AS THE public hearing against expansion of coal handling berths at Goa’s Mormugao Port Trust began on the eighth, and concluding, day on Friday, Sherwyn Correia, 17, sought to take the podium at Tilak Maidan in Vasco. The Class XII had to do some convincing to be allowed. The Additional Collector, who along with other representatives from the Collectorate office and Dr Mohan Girap, a scientist from Goa Pollution Control Board, was conducting the hearing, allowed Sherwyn only after he pleaded, “I will finish in five minutes. They are just six pages (long). Only the font (size of letters) looks big.”
At around 10 am, Sherwyn was the day’s first speaker. By the time the session wound up around 9 pm, it became the longest public hearing Goa, and probably the country, has seen in recent times — and Sherwyn, who pleaded with the port authorities to “leave the children alone”, its youngest speaker and the event’s face.
Speaking against pollution raised by open handling of coal, the teen asked the port officials, “What have we done to you to deserve this? You are hampering our future; you are hampering our right to clean air and clean environment.”
Currently at a little over 12 million tons, Mormugao Port Trust in Vasco is planning to push for expansion of four berths and capital dredging as it envisages a four-fold expansion at over 50 million tons of coal import by 2030. The authorities aim to position Mormugao as the strategic choice for the growing steel industry in north Karnataka.
With iron ore mining in Goa taking a hit, coal imports now make for the port’s profit side of the balance sheet.
Starting April 26, with April 30 and May 1 being holidays, the public hearing saw housewives, fisherfolk, marine biologists, engineers, former mining employees, members of opposition political parties, priests, activists, lawyers, senior citizens and cancer patients, among others, come together to oppose what they call a plan to convert Goa into a coal corridor.
The hearing took three projects separately: the first is the proposed terminal capacity expansion of two berths run by Jindal’s South West Port Limited to double coal imports to 14 million tonnes. The second is capital dredging of approach channel and inner sin for capsize vessels by Mormugao Port, and the third being being another bunch on three berths being expanded for coal imports by Adani, and another by Vedanta and Adani through a public-private partnership.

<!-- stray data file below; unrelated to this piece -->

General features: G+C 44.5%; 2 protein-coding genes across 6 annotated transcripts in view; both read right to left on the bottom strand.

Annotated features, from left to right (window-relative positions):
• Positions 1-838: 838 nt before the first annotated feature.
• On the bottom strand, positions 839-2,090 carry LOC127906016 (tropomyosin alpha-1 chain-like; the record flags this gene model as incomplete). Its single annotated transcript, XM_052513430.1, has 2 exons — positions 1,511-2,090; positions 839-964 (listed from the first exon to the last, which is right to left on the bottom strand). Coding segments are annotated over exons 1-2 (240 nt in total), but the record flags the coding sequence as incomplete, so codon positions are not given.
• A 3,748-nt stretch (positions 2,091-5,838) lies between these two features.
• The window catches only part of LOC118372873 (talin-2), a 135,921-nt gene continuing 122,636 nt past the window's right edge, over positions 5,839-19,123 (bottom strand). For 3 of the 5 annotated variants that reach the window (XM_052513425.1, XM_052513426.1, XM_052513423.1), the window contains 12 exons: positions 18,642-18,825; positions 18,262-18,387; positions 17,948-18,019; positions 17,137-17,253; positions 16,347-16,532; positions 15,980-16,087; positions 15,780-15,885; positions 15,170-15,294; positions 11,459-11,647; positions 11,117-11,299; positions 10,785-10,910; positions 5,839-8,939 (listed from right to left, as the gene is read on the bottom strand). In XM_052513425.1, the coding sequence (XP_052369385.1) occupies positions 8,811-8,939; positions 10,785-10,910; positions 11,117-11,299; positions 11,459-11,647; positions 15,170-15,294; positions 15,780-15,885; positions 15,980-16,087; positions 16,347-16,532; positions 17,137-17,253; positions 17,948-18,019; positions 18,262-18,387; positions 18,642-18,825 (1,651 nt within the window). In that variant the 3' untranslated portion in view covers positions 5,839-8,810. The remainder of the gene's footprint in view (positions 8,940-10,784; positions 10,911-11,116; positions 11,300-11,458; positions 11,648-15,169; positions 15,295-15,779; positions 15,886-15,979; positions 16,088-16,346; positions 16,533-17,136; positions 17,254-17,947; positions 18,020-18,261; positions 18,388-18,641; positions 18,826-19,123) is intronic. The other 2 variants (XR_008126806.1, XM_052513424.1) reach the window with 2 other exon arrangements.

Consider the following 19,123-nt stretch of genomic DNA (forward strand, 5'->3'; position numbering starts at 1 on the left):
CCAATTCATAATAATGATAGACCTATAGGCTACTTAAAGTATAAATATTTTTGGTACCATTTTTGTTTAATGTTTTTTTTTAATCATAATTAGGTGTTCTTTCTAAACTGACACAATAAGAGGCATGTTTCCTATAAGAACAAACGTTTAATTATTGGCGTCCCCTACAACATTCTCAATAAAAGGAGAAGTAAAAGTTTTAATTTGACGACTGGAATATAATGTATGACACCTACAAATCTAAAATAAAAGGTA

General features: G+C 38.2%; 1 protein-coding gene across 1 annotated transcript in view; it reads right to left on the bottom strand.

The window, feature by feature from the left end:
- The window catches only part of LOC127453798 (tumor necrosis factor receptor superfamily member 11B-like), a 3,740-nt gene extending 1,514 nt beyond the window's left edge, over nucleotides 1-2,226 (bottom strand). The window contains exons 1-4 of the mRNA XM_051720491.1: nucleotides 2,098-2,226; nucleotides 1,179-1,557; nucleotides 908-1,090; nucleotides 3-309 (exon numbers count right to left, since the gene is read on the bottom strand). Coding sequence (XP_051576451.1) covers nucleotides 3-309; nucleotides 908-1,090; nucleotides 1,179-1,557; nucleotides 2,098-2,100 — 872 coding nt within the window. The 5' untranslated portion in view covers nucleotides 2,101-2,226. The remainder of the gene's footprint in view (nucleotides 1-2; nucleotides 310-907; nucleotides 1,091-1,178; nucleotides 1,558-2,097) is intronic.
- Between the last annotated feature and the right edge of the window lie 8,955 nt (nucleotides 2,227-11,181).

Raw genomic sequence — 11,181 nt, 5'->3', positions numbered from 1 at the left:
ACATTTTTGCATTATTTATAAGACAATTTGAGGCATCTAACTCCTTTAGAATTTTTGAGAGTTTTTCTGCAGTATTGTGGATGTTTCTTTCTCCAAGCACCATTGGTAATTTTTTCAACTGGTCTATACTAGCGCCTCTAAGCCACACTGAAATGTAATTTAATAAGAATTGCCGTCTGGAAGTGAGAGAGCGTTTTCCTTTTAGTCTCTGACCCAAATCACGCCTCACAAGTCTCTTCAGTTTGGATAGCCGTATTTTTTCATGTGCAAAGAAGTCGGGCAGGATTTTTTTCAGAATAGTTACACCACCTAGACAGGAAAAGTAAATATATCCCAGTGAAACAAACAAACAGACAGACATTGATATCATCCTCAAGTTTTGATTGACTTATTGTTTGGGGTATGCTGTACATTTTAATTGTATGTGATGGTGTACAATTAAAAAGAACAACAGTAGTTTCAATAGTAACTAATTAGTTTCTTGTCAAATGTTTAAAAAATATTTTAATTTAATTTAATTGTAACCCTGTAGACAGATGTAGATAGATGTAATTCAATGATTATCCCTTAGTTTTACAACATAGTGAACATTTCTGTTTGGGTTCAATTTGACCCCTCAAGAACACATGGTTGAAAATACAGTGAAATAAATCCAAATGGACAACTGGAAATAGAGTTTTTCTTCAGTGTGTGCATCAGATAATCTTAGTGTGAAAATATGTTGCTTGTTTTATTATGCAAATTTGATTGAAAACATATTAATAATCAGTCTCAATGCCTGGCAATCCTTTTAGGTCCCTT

Having decided to “speak up on behalf of the children of Vasco and Goa”, Sherwyn said, “Every day when I go to school and swipe my fingertip on my desk I get black coal dust. My school is located just across the road — if this is the amount of coal dust that settles on our desks, I cannot fathom the amount that each child has inhaled over the last several years.
“The rich and well-to-do moved out of Vasco to save themselves from pollution of coal-dust. But what about the thousands, particularly children, who cannot afford another home, and who continue to suffer? Will my children some day be able to enjoy the corals, the dolphins and the other invaluable marine life in Goa’s waters?”
Post-hearing, he said, “I heard all the elders speak for us. We are the future. Our fish is toxic, the water is getting ugly, and the air we breathe is no longer pure. My younger brother is six, and he is constantly suffering with cold, fever and with a running nose. I owe it to him.”
Abijit Prabhudesai, a legal expert, said, “This is unprecedented for the manner and scale in which the hearing has shaped. This was denied to us before; none of us knew the expansion plans until (Union Road Transport and Highways and Shipping Minister) Nitin Gadkari came to inaugurate the capital dredging project in January 2016 — Gadkari had, in the first place, removed these projects outside of mandatory public hearings. The entire EIA (environmental impact assessment) report the port has put out is also misleading on various fronts. The officials seem to have no answers for any questions raised.”
Sherwyn’s father Savio, who pointed out discrepancies in all three EIA reports, said, “The public hearing’s biggest success was in the manner citizens were able to bring the EIA to scrutiny. The authorities have been stonewalling on these issues for more than two years, (but) here they had to come on record. (Besides,) these projects are being shown separately by the port and these hearings have proved that the cumulative impact from all three stands strong when looked together — the capital dredging is to allow bigger vessels to allow for bigger tonnage of coal imports. The whole plan of expansion of highways is being done only to shape Goa as a coal corridor, and the hearing was in some way able to expose that.”
Representing the fisherfolk, Olencio Simons said, “The large amount of contaminated water discharged into the sea after being used by the project proponents for dust suppression has resulted in dark patches in the sea, killing the flora and fauna.”
Dr Mohan Girap of the state PCB said, “People were very responsive. Our job is to ensure they are satisfied with the hearing. We are now recording their minutes. This will be forwarded to the MoEF (Ministry of Environment & Forests) to make changes in EIA reports.”
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